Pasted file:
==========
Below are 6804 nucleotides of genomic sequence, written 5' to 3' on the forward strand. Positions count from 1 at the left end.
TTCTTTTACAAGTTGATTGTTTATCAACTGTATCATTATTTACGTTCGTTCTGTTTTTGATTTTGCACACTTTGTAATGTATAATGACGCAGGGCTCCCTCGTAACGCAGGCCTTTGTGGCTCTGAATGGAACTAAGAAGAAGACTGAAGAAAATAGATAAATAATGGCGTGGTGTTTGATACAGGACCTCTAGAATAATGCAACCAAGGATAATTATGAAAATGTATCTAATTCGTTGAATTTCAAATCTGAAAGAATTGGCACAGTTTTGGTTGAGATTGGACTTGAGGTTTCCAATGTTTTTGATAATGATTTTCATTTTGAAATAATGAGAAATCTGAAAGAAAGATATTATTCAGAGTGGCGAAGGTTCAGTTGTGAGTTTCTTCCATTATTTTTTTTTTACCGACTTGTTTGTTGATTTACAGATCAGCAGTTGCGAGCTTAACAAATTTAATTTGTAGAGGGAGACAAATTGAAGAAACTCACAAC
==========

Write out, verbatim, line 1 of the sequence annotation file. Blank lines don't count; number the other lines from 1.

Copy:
Below are 6804 nucleotides of genomic sequence, written 5' to 3' on the forward strand. Positions count from 1 at the left end.